24:18

That’s really interesting. You mentioned a few of the success metrics, like job creation, and you talked about, you know, upskilling, you know, the labor, you know, workforce, but also, you know, attracting, you know, you know, skilled talent back to a region. You know, are there any other metrics that are qualitative or quantitative things that you use as measures of success? Because, you know, this is a can be a grind, and you have to, it may take a long term, but what are some of the things that you would any other anything else you might suggest focusing on, you know, for measuring the progress that’s being made?

24:50

Yeah, I mean, we definitely do look at access to capital as a indicator like like every startup ecosystem, but particularly how die The situation is in rural, that we’ve found and research shows that less than 1% of all VC money goes to rural areas 80% of all investments are made in just five major Metro cities. So tracking and looking at and supporting, how are how the companies in these rural communities are raising capital, whether it’s through traditional investment, capital micro financing grants, we’re trying to support them in all the different ways in blends that they can access capitals. So helping them do that. And tracking that is a huge metric. It’s also you know, the the, the equity investments that they can get from that wanting to see that it’s the exits we’ve had and seen a few exits a few IPOs, a few acquisitions. So trying to track all of that, but also, you know, just the the general startups if you’re starting really small, that are participating in your incubator. are you growing that number over time? Did you start off with five companies in your incubator or accelerator and then three years later, you’ve got 25, we would count that as massive progress because it means that you’re building traction at that community level. So funds raised jobs created profit generated by the new startups, those are, I think, really great and traditional metrics to look at. But helping match metrics with the early stage ecosystem development is important, too, right? You’re not going to have maybe 7 million raised in capital out of the companies in the first incubator ever, or maybe one company does that. And that’s great. But ultimately, you may not see that happen right away. But to match that metric with wherever you’re starting out, if you’re just trying to get folks to pivot, a small business idea, let’s say into a scalable tech startup in a week long, you know, startup bootcamp that’s going to have different and should have more than grounded metrics, then what you want in your accelerator program, after you’ve been doing this community building for three years, let’s say,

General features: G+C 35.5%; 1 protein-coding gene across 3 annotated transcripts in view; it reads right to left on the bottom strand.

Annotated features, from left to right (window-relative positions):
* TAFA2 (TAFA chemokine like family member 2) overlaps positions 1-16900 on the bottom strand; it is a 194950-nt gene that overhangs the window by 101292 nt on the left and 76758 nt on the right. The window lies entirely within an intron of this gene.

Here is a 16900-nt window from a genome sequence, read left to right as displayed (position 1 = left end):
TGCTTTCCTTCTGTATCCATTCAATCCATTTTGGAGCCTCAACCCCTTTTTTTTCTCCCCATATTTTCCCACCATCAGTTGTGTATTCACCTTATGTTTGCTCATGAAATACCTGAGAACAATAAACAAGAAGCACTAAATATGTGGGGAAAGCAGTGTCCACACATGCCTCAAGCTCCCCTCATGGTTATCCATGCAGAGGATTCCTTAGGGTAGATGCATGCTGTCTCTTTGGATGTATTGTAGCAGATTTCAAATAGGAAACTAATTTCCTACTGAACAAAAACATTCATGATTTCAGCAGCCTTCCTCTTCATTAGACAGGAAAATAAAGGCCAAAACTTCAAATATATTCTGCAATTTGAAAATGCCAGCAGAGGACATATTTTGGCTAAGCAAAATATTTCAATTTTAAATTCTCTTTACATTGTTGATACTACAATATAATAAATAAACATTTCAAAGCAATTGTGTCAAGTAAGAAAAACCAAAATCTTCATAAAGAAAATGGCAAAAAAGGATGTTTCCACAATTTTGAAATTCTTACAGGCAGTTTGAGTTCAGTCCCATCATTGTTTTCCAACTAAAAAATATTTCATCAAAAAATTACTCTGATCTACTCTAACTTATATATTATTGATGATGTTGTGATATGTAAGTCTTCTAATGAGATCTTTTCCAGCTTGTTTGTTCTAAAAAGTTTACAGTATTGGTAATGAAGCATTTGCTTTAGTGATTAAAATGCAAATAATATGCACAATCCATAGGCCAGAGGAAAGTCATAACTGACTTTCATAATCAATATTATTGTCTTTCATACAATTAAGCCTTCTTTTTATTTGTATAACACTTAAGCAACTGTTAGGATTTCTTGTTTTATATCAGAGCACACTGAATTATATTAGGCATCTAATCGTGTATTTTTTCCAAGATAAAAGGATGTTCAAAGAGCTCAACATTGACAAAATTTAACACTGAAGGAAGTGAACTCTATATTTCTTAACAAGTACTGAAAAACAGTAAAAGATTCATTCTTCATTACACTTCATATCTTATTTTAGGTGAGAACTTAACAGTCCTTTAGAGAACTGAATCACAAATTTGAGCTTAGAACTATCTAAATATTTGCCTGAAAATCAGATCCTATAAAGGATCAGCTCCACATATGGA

26:57

could you talk about, you know, kind of changing gears a little bit here? Where can someone find resources as a community leader or entrepreneur for supporting rural startups? You mentioned a book earlier startup communities? What other resources at quarry or or, or more broadly, Do you often recommend?

27:14